Fluoride: The big debate

When it comes to dental healthcare, fluoride is thought to have a huge role to play. While the relationship between fluoride and tooth decay isn’t fully understood yet, it’s clear that the mineral does help defend against tooth decay. Still, adding fluoride to drinking water and toothpaste may come with a cost. In today’s blog we’ll be taking a look at the argument for and against fluoride and sharing our top healthcare advice – making sure you’re well informed about the benefits and risks fluoride brings.

Fluoride is a mineral, found naturally in soil and water. It’s also added to a range of products such as toothpaste, to enhance dental care. As it is thought to have huge benefits for our overall dental healthcare, it’s also synthesized in laboratories – meaning it can be added to drinking water, mouthwashes and toothpaste with ease. This is where the debate starts; is the addition of fluoride really necessary or not?

The benefits of fluoride

Fluoride is known to reduce the risks of tooth decay – in turn reducing the financial burden on the NHS that comes from poor dental care and tooth decay in children. At present, around 500 five to nine year olds are admitted to hospital every week for decay-related issues. Fluoride is though to reduce the risks of decay by ensuring the following:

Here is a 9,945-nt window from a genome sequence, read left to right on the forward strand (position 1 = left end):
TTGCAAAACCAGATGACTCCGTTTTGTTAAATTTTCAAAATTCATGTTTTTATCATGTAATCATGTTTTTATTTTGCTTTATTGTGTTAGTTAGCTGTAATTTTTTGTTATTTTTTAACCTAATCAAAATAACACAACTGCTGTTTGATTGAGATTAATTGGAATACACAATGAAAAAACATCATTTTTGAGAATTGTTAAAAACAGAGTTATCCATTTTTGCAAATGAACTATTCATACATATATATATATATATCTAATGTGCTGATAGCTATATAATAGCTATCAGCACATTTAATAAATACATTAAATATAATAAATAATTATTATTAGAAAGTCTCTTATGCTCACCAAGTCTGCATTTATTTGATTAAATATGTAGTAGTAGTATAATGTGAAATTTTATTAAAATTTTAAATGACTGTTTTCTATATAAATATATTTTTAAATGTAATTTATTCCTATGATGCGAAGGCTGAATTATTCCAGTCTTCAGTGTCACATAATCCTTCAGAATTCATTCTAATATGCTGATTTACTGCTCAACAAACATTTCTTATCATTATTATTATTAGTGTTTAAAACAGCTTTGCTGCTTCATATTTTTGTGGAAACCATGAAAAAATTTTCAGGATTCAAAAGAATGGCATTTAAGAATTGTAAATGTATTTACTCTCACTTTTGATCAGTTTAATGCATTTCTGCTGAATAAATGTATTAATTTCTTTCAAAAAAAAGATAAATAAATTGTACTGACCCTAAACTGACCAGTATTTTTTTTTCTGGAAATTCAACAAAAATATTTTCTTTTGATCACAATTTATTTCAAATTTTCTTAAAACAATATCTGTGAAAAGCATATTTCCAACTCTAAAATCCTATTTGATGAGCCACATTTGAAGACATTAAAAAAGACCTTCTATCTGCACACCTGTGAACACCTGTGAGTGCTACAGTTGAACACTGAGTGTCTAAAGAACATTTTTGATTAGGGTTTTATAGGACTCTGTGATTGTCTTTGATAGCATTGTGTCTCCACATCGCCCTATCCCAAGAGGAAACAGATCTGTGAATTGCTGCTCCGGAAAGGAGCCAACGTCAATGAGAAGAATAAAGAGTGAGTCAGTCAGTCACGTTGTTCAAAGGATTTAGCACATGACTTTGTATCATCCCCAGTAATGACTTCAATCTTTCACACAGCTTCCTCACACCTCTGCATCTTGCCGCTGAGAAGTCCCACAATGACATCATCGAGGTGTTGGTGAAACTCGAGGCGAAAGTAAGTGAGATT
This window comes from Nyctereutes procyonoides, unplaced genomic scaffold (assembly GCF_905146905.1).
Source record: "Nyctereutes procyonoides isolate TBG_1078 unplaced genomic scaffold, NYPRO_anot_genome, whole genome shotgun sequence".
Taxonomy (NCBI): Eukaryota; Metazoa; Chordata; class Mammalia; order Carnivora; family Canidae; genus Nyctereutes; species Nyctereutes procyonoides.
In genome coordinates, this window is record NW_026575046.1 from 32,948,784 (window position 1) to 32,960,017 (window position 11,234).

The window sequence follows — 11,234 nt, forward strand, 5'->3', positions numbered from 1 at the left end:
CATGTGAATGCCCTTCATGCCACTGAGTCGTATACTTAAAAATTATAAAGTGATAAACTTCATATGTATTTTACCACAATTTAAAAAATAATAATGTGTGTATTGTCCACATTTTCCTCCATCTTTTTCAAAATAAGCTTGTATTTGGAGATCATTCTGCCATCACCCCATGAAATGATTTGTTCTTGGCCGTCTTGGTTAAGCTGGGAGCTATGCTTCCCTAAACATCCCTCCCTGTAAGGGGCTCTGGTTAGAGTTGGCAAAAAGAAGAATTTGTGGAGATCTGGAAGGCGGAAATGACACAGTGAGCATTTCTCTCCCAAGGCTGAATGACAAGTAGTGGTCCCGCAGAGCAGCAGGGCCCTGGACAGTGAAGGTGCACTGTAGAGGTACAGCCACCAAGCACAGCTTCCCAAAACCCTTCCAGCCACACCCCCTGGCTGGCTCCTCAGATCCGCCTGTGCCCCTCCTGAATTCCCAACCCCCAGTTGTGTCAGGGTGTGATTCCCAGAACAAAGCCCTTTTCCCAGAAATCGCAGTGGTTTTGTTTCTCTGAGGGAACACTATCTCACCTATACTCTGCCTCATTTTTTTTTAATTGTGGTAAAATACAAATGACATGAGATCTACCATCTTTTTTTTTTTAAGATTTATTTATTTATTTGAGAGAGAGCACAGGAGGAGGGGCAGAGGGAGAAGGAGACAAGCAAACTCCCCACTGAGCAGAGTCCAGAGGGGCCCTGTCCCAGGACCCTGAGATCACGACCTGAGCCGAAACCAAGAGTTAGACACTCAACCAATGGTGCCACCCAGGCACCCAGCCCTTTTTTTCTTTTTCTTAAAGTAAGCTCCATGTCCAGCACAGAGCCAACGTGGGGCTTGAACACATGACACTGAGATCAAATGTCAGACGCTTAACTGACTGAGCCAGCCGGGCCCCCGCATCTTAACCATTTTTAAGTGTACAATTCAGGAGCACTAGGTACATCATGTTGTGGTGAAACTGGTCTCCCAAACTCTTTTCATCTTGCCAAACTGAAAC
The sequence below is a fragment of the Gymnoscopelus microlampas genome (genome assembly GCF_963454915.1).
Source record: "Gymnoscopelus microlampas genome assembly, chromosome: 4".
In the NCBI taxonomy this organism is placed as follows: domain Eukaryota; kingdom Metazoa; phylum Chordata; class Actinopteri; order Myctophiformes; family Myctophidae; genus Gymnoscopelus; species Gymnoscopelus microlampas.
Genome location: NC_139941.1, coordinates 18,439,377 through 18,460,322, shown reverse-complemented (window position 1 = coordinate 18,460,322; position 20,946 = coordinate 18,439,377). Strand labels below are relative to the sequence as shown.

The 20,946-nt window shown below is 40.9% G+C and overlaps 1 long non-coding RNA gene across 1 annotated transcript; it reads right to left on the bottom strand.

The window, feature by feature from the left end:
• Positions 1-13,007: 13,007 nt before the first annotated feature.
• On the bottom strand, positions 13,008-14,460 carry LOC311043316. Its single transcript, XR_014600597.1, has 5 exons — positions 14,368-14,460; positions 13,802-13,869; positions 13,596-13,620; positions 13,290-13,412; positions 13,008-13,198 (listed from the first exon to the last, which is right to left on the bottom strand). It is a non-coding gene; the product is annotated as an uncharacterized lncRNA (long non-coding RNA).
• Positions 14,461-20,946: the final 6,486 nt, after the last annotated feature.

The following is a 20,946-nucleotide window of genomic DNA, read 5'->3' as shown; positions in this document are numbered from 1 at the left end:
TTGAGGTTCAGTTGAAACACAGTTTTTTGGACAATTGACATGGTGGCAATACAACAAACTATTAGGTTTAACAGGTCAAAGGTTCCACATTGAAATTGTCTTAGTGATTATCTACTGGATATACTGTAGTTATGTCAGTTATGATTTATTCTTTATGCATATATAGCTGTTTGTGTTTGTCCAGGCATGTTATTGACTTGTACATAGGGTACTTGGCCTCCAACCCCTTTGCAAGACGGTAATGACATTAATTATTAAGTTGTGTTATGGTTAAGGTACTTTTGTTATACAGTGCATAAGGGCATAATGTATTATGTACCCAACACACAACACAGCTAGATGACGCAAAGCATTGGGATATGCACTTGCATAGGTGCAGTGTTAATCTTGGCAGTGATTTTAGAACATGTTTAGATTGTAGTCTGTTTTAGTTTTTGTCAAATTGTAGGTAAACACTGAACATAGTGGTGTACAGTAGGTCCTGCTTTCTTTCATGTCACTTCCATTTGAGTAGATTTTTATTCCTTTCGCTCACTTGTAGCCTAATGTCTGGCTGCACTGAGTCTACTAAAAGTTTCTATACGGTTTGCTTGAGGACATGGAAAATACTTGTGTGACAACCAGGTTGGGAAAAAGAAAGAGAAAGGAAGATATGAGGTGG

Much research has been conducted to validate these claims. It was noted that in areas that have fluoridation schemes in place there were 55% fewer admissions for tooth extractions than in those that didn’t.

More importantly, these fluoridation schemes were conducted by adding more fluoride to water – which becomes especially important in low-income areas. Here, things like toothpaste and mouthwash may be limited to residents, so fluoride-enhanced water can make a real difference.

The argument against fluoride

While it’s clear fluoride can have a huge impact minimising decay, it’s other aspects of our health that may be at risk with excessive fluoride.

Although it is up to each individual water supplier as to whether to add fluoride, the Environmental Protection Agency has set a maximum level of 4 mg/L fluoride for human consumption. Consumption at higher levels over time has been proven to cause painful bone disease.

What’s more, aspects of our dental health can also be affected through excessive consumption. It can stimulate dental fluorosis – known as browning and pitting of the teeth in young children. While only affecting developing teeth before they come through the gums, there are still around 15% of young people who suffer from dental fluorosis having just consumed the recommended dose of fluoride.

To discuss the right dental products for you have a chat with your dentist at your next appointment. If you haven’t booked your six-monthly appointment already, call in and book one today!  

What’s your opinion on fluoride? Share your views in the comments below or tweet us @APSmilecare